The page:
Monday, June 25, 2012

Now and Then: The History of DC's Summer Youth Employment Program

President Reagan hands over a check for SYEP to Mayor-for-life Marion Barry. PhotoCredit: Washington Post

The One City Summer Youth Employment Program starts today (as do most of the District's summer camps!)and it seems only appropriate given the number of District youth that have gone through SYEP over the years that we dedicate today's blog post to the program.

For those of you that need to brush up on your SYEP history, the program was established in 1979 by then- Mayor Marion Barry. Back in the day, SYEP served 22,000 exclusively low-income young people and was funded by the federal government. Flash forward to 2012 and SYEP serves upwards of 14,000 young people ages 14-21, from a variety of economic backgrounds almost exclusively with  local dollars (the 2011 program cost the District roughly $11.5 million). Given that the District now pays SYEP's full tab, one would hope that the program would have made leaps and bounds since its inception in '79, but this is not necessarily the case.

But why do I say not necessarily? Because the 2012 SYEP will operate absent a clear mission, articulated youth outcomes or vision for the future. A clear and targeted mission, vision and outcomes framework are the the foundation of any good program and SYEP's current lack of all three has proved to severely limit DC's capacity to effectively use youth workforce funding for years.

For example: Studies of SYEP have noted that SYEP host site supervisors and participating youth do report that young people benefit from taking part in the program. Cited benefits have included: exposure to the world of work, soft skills acquisition, career exploration, college and career planning etc. However ,SYEP currently lacks an outcomes framework which means none of these benefits have been clearly established as intended outcomes of participating in the program. What's more SYEP currently serves 12,000 youth whose work readiness, work experience and levels of educational attainment vary widely. The city doesn't know what skills and behaviors are the most important to teach  nor have they formulated a mission for the program that would specify which population of young people should be targeted with SYEP.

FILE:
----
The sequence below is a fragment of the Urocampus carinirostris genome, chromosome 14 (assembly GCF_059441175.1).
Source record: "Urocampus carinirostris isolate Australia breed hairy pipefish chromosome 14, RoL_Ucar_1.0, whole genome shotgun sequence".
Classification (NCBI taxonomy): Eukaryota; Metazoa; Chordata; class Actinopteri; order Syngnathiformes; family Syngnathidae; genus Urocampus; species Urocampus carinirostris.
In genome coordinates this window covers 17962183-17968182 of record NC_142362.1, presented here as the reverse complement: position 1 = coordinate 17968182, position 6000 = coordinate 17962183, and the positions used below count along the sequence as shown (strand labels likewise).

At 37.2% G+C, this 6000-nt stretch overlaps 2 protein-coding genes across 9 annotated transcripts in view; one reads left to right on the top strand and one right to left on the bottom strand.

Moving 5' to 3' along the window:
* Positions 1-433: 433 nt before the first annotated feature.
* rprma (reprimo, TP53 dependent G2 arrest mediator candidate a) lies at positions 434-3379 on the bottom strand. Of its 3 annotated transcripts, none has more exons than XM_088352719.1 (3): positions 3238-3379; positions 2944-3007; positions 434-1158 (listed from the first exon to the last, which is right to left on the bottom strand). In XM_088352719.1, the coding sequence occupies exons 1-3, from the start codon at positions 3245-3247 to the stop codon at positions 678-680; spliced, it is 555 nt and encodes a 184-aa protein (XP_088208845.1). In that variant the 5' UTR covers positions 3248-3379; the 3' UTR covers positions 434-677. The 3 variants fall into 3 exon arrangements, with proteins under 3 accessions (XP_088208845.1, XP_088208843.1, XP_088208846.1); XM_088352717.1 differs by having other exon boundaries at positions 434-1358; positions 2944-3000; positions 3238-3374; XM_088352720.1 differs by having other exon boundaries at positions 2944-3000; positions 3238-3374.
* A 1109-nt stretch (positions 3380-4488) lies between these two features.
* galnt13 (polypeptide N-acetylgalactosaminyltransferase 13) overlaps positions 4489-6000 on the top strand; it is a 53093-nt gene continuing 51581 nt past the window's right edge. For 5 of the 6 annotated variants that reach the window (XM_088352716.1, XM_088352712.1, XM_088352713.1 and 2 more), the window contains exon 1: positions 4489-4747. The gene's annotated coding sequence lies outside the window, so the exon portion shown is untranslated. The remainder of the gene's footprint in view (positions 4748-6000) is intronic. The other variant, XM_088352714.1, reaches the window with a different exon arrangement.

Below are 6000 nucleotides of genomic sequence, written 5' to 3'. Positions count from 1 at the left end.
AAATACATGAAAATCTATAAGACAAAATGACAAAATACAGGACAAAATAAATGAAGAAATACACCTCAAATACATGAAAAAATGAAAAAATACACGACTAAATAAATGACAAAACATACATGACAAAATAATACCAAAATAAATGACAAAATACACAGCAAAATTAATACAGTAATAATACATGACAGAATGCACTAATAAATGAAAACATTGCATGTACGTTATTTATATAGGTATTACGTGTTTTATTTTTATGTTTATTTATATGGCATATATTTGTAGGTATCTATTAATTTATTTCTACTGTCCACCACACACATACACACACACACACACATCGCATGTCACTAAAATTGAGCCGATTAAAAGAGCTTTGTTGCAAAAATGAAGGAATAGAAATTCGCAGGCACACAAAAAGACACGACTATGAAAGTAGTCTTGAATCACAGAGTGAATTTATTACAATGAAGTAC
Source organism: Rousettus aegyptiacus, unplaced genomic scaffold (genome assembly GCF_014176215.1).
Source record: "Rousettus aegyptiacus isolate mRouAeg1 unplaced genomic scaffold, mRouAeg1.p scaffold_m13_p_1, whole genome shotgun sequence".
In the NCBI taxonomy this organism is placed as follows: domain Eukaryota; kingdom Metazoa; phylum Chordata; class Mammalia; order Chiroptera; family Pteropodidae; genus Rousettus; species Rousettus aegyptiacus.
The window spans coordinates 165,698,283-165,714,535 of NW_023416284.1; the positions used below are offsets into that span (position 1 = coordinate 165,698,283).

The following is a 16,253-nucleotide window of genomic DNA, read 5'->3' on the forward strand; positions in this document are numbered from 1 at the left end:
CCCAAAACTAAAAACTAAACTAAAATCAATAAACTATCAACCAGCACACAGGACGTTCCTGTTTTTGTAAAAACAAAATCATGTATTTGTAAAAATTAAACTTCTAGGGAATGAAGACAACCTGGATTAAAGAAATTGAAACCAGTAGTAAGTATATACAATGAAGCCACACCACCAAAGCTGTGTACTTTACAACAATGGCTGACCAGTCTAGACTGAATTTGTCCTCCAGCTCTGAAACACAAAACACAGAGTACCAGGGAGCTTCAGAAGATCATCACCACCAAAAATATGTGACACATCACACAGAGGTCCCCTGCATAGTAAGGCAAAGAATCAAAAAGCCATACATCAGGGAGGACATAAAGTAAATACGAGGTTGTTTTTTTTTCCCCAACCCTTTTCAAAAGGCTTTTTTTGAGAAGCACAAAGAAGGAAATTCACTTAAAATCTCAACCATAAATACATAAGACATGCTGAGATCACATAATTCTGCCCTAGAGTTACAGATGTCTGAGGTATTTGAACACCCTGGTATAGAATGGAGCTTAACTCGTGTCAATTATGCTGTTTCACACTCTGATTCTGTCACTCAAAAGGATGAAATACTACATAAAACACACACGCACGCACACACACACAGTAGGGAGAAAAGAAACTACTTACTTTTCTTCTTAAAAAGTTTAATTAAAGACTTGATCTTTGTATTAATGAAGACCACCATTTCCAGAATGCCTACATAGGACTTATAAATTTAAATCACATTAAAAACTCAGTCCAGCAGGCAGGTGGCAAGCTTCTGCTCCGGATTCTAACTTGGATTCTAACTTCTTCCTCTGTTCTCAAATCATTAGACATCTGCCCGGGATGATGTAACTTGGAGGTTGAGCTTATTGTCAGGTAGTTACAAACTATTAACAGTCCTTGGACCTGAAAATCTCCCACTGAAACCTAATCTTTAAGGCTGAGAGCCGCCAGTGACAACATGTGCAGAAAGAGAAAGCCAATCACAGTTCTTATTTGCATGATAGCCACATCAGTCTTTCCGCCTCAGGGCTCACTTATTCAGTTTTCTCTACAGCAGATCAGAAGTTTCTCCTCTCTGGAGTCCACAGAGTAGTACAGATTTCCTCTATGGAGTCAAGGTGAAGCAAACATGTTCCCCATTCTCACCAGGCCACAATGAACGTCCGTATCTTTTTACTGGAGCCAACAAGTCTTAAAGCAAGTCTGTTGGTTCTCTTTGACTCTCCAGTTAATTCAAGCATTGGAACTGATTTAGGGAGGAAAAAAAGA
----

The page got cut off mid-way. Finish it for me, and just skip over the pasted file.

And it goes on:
If we haven't established clear goals and outcomes for a program, collecting data on program effectiveness and quality becomes awfully tricky.Furthermore, without performance tracking  the city cannot make an informed decision about whether its yearly SYEP expenditure is cost-effective or if these local workforce dollars would be better targeted to another intervention.

Perhaps the one of the most troubling revelations about SYEP's current issues around system-wide quality and performance is that through at least some of its history SYEP has had articulated outcomes and a target population and performance monitoring. In the1990's SYEP slots funded by the federal program required individual assessments, data collection and evaluation. The impact of the federal  program could be measured from year to year because pre- and post-program assessments were mandated and these assessments captured performance data. Unfortunately when federal funding for these measures went away, so to did attention to outcomes and performance measurement.

Clearly SYEP has undergone quite a bit of change since 1979, but we still have a long way to go if we as a city want to make this program outcomes driven and cost-effective. The first step in achieving this goal is undoubtedly the formulation of a targeted mission and outcomes framework, but there are other steps and interim measures that could also be taken to affect positive change within SYEP.

For more information on reforming SYEP, check out DCAYA's 2011 Summer Youth Employment Program Report Card.

For more information on DCAYA's Youth Employment work, contact Anne Abbott, DCAYA Policy Analyst.

Friday, June 15, 2012

FY'13 Budget Season Wrap-Up

The FY’13 budget season is a wrap (well, at least as far as the Council’s role is concerned) and as is DCAYA’s habit we thought we would share some of the highlights;

Youth Employment